But the judge said had it not been for these issues and the injunction’s lack of usefulness, he would have ruled in favour of the government, adding the potential chilling effects of the ban could not outweigh the fundamental importance of safeguarding national security.
Albert Chen Hung-yee, a professor of law at the University of Hong Kong, said there might be room for the government to appeal.
“I think it’s possible that an appeal court may take a different view in the assessment of the ‘utility’ of granting the injunction,” Chen said.
Senior Counsel Ronny Tong Ka-wah said the government would need to respond to the court’s concerns, including a ban conflicting with existing law.
“Or else, it will face huge difficulties in the appeal,” said Tong, a member of the Executive Council, the government’s key decision-making body.
He added that authorities had lodged the application with good intent and the public should not be too harsh on them as litigation always had winners and losers.
Tong stressed that the court’s ruling focused on legal procedures rather than the lawfulness of the song.
“The legal status of the song is to be dealt with in a separate case … The song can still be seen as a tool to contravene the national security law, ” he said.
Ronson Chan Ron-sing, chairman of the Hong Kong Journalists Association, said he was pleased that the judge had recognised that the injunction could deter innocent people from carrying out legitimate activities.
He added that authorities should think twice before seeking to restrict freedom of expression.
Basic Law Committee member Priscilla Leung Mei-fun said the government could consider amending the National Anthem Ordinance to state the legal responsibility of those misplaying the protest song as the national anthem.
She added that the government could also prosecute offenders under the national security law.
“Glory to Hong Kong” was mistakenly played instead of the Chinese national anthem “March of the Volunteers” at several overseas sports events.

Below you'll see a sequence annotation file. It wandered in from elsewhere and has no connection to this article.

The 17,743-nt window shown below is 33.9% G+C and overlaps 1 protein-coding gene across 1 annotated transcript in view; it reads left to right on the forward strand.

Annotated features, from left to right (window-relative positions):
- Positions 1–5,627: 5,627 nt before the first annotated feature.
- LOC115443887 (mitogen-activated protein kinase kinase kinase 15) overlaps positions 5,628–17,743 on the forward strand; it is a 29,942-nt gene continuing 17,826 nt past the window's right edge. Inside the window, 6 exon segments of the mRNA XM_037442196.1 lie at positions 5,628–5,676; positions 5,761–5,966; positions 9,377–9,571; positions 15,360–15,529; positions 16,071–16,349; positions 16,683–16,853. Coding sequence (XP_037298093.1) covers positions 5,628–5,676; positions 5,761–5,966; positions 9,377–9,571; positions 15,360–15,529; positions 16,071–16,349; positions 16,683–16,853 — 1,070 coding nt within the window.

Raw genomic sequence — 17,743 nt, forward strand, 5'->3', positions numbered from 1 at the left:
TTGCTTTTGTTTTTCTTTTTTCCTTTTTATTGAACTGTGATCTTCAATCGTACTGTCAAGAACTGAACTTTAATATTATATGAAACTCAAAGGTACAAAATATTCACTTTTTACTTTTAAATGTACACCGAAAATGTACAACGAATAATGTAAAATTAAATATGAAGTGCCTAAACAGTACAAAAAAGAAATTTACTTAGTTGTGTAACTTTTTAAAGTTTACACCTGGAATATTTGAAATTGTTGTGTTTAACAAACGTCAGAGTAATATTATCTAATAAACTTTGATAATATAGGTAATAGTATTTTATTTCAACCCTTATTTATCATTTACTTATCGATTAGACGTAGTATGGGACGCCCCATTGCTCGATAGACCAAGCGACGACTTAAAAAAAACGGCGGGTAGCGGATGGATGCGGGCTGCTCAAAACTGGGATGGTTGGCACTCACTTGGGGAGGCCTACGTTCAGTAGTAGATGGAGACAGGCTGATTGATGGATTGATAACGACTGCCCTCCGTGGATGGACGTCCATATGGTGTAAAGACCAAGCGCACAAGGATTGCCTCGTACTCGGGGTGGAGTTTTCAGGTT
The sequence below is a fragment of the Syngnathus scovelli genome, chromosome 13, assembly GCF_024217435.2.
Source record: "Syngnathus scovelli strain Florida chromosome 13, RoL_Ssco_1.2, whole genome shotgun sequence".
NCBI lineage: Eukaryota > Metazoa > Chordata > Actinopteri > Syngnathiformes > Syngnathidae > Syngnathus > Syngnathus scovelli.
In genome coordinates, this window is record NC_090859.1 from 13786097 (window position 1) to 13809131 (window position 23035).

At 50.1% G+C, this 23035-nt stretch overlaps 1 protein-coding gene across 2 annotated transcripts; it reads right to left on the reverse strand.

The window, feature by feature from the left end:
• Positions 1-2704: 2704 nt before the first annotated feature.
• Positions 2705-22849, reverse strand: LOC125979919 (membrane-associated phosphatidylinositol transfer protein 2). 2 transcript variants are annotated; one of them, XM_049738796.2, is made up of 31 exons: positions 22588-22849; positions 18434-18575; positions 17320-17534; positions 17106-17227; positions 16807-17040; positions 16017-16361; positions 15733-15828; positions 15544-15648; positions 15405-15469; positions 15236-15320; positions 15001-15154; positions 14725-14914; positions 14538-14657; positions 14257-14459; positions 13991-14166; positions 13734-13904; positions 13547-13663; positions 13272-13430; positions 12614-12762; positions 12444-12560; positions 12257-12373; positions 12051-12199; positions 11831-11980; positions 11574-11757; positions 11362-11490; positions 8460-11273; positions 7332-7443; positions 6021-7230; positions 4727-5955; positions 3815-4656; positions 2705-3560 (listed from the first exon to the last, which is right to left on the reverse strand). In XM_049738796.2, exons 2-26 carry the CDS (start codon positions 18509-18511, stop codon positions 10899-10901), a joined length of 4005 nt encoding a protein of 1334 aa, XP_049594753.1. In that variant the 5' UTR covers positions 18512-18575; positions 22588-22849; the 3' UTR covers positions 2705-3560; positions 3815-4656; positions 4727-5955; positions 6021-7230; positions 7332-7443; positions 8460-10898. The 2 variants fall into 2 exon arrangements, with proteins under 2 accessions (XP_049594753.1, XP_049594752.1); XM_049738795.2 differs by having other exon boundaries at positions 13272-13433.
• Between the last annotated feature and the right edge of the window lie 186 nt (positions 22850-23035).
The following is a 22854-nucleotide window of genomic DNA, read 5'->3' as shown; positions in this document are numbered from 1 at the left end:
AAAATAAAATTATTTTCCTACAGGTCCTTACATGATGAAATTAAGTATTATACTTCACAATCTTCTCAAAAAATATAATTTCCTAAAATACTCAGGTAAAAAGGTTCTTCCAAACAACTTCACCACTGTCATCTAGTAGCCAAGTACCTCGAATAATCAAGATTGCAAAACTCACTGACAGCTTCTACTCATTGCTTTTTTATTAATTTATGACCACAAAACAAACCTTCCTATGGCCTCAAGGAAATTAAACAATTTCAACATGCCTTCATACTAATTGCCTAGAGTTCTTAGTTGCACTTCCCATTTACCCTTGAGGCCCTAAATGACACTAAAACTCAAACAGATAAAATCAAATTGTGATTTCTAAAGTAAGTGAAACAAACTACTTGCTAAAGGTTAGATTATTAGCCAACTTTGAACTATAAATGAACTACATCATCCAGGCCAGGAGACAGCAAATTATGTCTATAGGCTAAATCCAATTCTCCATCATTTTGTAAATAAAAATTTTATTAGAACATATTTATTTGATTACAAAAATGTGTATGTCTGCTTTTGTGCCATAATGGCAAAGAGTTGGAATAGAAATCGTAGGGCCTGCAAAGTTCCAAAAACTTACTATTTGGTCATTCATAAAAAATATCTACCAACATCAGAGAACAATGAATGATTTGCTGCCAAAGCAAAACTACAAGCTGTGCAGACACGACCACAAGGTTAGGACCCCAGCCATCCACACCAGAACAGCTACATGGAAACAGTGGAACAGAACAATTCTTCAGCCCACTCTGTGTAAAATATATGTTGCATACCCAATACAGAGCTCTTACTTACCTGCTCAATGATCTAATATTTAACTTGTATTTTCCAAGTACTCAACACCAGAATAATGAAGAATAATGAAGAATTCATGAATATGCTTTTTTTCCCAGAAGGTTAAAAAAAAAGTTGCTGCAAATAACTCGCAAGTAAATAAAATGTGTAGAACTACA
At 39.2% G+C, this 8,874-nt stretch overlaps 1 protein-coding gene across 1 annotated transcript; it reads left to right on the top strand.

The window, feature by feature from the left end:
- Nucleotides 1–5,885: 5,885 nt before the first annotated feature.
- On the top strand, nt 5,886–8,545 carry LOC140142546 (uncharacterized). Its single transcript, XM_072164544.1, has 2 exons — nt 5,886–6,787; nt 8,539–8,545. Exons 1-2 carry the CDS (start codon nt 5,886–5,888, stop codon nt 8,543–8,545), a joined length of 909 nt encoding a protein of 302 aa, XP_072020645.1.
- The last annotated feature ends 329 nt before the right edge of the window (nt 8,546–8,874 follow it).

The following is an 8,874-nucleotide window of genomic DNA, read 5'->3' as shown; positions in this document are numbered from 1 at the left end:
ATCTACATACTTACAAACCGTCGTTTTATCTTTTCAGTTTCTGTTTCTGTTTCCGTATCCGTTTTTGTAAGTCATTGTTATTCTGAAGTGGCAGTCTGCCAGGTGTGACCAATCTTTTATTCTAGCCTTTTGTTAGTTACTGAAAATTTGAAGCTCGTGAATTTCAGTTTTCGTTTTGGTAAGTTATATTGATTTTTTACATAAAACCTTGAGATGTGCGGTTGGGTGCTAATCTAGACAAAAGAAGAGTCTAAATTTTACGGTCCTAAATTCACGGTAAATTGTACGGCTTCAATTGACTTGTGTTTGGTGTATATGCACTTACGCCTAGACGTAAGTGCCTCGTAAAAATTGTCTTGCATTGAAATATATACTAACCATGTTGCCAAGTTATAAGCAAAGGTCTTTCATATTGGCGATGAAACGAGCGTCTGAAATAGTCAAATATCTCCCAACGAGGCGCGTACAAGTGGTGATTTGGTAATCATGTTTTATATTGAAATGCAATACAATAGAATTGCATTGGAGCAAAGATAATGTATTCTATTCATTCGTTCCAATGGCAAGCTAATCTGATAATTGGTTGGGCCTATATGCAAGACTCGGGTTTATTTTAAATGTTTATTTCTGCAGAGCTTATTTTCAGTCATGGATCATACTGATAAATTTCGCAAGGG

After one such blunder during a rugby match in South Korea, city leader Lee ordered a police inquiry into whether any conspiracy to break the national anthem law or other local legislation was involved.
Officials have attributed the errors to top search results on Google for “Hong Kong national anthem”, but the tech giant has refused to manually manipulate its algorithm to ensure only the correct tune appears on the screen.
The anti-government song had gained traction among Hong Kong’s mostly young protesters soon after its creation in September 2019, months into that year’s social unrest triggered by a now-withdrawn extradition bill.
The song contains lyrics which authorities maintain run afoul of national security legislation, such as appeals to people to “Liberate Hong Kong” in a “revolution of our times”. The expression was found to be capable of carrying a secessionist meaning in the city’s first national security trial.
According to the city’s national security police, protesters sung the tune at public occasions at least 413 times between 2019 and 2022, where pro-independence and other seditious chants could also be heard.
People have been prosecuted over the performance of the protest tune in public and for sharing it on social media.
The latest criminal case involved a man, 63, accused of publishing 20 offensive Facebook posts, including two featuring the protest song. He was on Thursday jailed for three months under a colonial-era sedition law.
A man, 27, received the same sentence earlier this month for violating the national anthem law by using “Glory to Hong Kong” in a video that showed a local athlete celebrating his victory at the Tokyo Olympics.